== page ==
How landlords can watch out for criminal tenants

By: Mike White of Martin & Co Lettings

SF_01_.jpgReading an article the other day, reminded me that we haven’t seen any reports in our region for a while of any cannabis factories being busted. Last year and the year before, there seemed to be a whole slew of them in Norwich. It’s probably the case of the local police having done such a good job in cracking down on the gangs that the “Money” behind them decided to move away from the flame. However, the likelihood is that they’ll be back once the spotlight moves onto something else and so it’s worth just noting what to look out for to make sure as a landlord, you don’t fall victim to this crime in the way of someone using your property for criminal activity.

For an unsuspecting landlord, you could see your house totally wrecked – these gangs apparently literally turn a house into a factory for the sole purpose of growing as much cannabis in the shortest time possible before getting caught. The damage can and often does run into thousands of pounds and usually puts your property out of commission for months and months, leading to an ongoing loss of rent. Fortunately, we’ve never encountered the problem.

So how can you avoid it – first think if your property to let could be an ideal choice for criminal activity such as growing cannabis. You would think a detached house set in its own grounds, perhaps in the middle of nowhere, set back from the road and sitting behind a tall hedge would be an ideal choice. In fact, the ones I’ve heard about in Norwich have been normal houses in normal streets. Except for Flats, I doubt there is any property that wouldn’t be considered suitable. Perhaps a more relevant question is: is there a certain type of landlord that these people look out for, or is it just bad luck?

I think it’s the landlords who don’t thoroughly check their prospective tenants that get caught out. From what I have heard, these gangsters are very plausible and use smooth talking gang members to front the initial transaction. For example, the front person could pretend to be a professional being expatriated to this country by their company and their employer is willing to pay the whole of the rent and deposit for the tenancy in advance. If this information is accepted at face value and the cash in advance is gratefully accepted without any background checks being made then they’re in. It’s unlikely you’ll ever see the front person again, they’ll never actually move into the property and most of the comings and goings will be during the hours of darkness.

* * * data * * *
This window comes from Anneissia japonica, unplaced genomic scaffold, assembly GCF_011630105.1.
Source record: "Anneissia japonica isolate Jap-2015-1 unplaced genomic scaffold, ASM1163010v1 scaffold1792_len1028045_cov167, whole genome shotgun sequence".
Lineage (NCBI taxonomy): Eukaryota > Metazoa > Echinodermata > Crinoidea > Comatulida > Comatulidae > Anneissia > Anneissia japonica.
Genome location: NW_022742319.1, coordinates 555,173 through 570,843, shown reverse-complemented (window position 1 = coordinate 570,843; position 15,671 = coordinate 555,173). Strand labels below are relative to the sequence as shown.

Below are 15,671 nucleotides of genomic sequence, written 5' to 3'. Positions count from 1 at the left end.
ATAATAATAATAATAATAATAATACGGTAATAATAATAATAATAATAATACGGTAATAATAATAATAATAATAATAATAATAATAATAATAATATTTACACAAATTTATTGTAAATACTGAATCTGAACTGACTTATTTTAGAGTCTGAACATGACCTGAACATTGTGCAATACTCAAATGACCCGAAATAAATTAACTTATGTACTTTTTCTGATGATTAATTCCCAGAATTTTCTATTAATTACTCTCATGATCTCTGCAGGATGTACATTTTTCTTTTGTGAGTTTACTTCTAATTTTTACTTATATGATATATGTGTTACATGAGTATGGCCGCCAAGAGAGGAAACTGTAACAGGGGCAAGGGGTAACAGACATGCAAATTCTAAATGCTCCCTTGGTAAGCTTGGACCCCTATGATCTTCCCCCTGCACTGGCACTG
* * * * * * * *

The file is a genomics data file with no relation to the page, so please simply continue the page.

Unless you regularly inspect the property, the first you’ll know about it is when you get the knock on the door from the police. They’ll have been tipped off by the neighbours who’ll have noticed the odd hours the “tenants” have been keeping or how the windows are always blacked out or the police helicopter will have picked it up when the infra-red sensor would have shown the abnormal levels of heat being generated from within the house.

So make sure you check and double check even if the entire tenancy is being paid for in advance. Using the above example, what would we at Martin & Co have done faced with the same approach? As a matter of course, we would have established the person’s identity (and if coming from overseas, ensured they held an appropriate entry visa/work permit.)

We would have seen proof of address, we would have ensured the valid existence of their employer and then we would have employed the services of a professional referencing agency to thoroughly reference both the applicant and the employer. Unfortunately, nothing is absolutely foolproof but we generally find this is enough to deter the bad people and the good people understand why we’re doing it and appreciate the thoroughness.

*Mike’s at Martin & Co on 01603 766860 or at 13 St Giles Street Norwich.

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